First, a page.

Posts Tagged ‘auto insurance provider’

How To Switch Auto Insurance

Monday, July 2nd, 2012

Shopping online is an easy way to find better auto insurance rates. They say “making the switch” is quick and easy… but is it, really? Simply walking away from an old provider could turn into a mess if you don’t follow all the proper steps to say “Hasta Lavista, Baby.”

1) Have A New Policy In Place.

Ideally, you should begin shopping around for a new auto insurance policy about a month before your current policy is set to expire. Before notifying your insurance provider you’ve moved onto someone new, you’ll want to be absolutely sure your premium has been paid and your application has been approved. The last thing you want is to be caught without insurance!

2) You’ve Set A Date.

When you’re starting up with a new auto insurance provider, it’s important that you talk about when the policy will begin. Overlapping insurance is bad, but it’s even worse to be driving around for a day with no insurance. Get a firm date set.

3) Say Goodbye.

It’s never pleasant, but you’ll need to notify your auto insurance provider that you wish to cancel your policy. You may do this on the phone or in writing. The worst thing you can do is to avoid this task altogether. Burying your head in the sand will lead to collectors banging down your door for nonpayment and a blemish on your credit report. Even if the new provider offers to take this step for you, it’s always best to ensure you are all set.

4) Sign The Documents.

Some auto insurance providers need you to sign official documentation stating that you wish to cancel the policy. Be sure to comply with their protocol and save yourself the hassle of having someone call and mail you constantly to get closure.

5) Don’t Forget About Your Refund.

Some customers are so excited about the new deal they just scored, they forget to see if they have any unused premium coming their way. Ask and you shall receive. Remain mum and you may get a check in the mail… or you may not!

6) Address Any Outstanding Issues.

Usually a new carrier will alert the DMV about your new auto insurance policy, but this is not always the case. Be sure to find out what your responsibilities are. If there is a lien on your vehicle or you are still making payments, be sure to inform the lienholder about the change.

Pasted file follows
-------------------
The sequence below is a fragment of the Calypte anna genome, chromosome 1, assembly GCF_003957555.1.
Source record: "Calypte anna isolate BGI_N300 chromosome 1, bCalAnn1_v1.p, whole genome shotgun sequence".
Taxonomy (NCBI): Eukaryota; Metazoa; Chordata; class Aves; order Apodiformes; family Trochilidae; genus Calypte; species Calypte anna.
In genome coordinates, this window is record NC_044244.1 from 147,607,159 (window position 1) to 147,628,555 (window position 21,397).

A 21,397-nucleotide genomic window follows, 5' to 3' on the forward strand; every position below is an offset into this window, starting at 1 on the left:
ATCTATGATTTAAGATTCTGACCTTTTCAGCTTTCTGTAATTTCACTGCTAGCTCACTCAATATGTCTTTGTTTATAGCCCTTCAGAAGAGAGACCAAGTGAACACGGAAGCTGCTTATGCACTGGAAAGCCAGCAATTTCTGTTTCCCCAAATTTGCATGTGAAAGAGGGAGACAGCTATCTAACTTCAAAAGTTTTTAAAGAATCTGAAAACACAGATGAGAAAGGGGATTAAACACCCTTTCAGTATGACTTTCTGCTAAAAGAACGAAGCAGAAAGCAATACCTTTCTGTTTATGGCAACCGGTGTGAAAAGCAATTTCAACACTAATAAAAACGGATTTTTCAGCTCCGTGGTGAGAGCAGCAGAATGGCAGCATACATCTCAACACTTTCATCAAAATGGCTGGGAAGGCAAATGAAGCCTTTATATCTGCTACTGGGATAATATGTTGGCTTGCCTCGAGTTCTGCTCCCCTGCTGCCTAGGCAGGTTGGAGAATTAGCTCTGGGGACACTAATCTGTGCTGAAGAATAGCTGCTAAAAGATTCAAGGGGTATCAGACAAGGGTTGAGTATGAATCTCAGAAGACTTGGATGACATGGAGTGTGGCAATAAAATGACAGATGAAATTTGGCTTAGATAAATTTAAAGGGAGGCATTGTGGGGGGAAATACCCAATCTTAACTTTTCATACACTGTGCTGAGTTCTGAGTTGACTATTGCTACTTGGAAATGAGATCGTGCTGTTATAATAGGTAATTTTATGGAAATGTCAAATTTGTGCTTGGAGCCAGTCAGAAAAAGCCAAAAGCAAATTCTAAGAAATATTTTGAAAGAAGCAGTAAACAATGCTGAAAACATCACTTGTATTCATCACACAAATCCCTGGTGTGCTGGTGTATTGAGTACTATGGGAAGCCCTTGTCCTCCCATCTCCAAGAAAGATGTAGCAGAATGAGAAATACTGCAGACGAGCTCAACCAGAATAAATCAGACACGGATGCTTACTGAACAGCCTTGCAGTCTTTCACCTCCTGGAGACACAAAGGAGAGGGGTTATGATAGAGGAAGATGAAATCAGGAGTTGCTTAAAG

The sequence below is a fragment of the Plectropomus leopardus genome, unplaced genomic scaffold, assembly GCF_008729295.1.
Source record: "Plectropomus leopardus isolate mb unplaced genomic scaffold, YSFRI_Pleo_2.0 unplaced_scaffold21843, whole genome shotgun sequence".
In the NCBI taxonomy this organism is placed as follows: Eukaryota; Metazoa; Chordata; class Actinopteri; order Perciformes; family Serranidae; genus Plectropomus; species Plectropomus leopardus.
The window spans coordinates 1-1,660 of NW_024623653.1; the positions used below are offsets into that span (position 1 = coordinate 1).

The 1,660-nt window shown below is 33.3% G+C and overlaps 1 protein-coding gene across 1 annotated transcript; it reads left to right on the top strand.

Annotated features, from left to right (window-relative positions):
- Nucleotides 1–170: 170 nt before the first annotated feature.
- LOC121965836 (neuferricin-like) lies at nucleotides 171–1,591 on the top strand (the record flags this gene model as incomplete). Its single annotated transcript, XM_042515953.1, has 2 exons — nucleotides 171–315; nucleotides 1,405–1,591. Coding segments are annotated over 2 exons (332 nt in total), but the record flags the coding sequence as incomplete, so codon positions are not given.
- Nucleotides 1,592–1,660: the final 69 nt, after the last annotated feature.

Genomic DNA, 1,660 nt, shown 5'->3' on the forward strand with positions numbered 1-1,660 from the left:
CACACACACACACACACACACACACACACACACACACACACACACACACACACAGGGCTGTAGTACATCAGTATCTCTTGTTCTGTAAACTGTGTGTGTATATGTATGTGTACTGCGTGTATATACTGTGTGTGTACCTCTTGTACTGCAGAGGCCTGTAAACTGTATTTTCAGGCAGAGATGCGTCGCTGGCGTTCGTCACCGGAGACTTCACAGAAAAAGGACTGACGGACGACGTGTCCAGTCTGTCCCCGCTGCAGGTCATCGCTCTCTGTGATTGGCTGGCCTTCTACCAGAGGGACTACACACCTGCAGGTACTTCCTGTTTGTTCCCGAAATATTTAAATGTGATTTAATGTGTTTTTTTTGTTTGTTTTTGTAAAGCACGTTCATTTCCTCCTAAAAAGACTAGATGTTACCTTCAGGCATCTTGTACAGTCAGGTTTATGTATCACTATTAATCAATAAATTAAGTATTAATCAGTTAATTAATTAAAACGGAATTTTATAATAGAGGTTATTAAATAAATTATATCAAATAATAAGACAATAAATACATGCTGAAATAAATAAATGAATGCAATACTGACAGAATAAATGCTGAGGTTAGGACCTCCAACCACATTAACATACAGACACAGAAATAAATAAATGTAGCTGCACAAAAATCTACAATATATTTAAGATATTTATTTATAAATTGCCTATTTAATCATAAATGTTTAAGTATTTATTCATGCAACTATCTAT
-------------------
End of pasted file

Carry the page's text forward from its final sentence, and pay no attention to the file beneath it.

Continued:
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Tips To Avoid Auto Insurance Rate Increases

Tuesday, June 12th, 2012

Are you paying too much for auto insurance? Your rate can go up suddenly and without warning. Sometimes simple errors can cause you to overpay for basic coverage. Here are a few tips to avoid these unscrupulous auto insurance rate hikes and protect yourself, as a consumer.

Did You Get A Ticket?

Tickets are one of the main causes for auto insurance rate hikes because insurers take this as a sign that you’re driving erratically and dangerously, thus making you more of a liability. You won’t get penalized for a parking ticket, but moving violations for running lights, speeding and reckless driving will take your insurance rates way up for a good three years.

Did You Buy A New Car?

When you’re car shopping, you may be focused on finding the best color or the car with the most cargo space. However, you should also consider how the auto insurance company will look at your purchase. Cars with expensive foreign parts will be more expensive to insure because their repair costs will be higher, should you get into an accident. Also, cars that are frequently stolen will cost more. Conversely, safety ratings and features can bring the cost of insurance down.

When Was The Last Time You Shopped For Auto Insurance?

You should take a few minutes each year to shop around for better auto insurance rates. People who take the time to review their policies always end up paying less. With websites like, it’s easier than ever to get a quick, free online auto insurance quote!

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Take a moment & shop for free auto insurance quotes on our site!

What Does Auto Insurance Cover?

Wednesday, April 18th, 2012

The most important part of your auto insurance coverage is the medical component. In the event of an accident, you want to know that all the human beings involved will have their hospital and treatment charges paid for by your auto insurance company. Once you understand what your current policy covers, you may want to fill out a quick quote form to get instant access to better rates on your auto insurance that may give you more coverage for less.

How Am I Covered In Auto Accidents?

In most states, something called “MedPay” will make sure that you and your passengers have medical coverage. MedPay covers you if…

  • You are driving your vehicle and someone else hits you.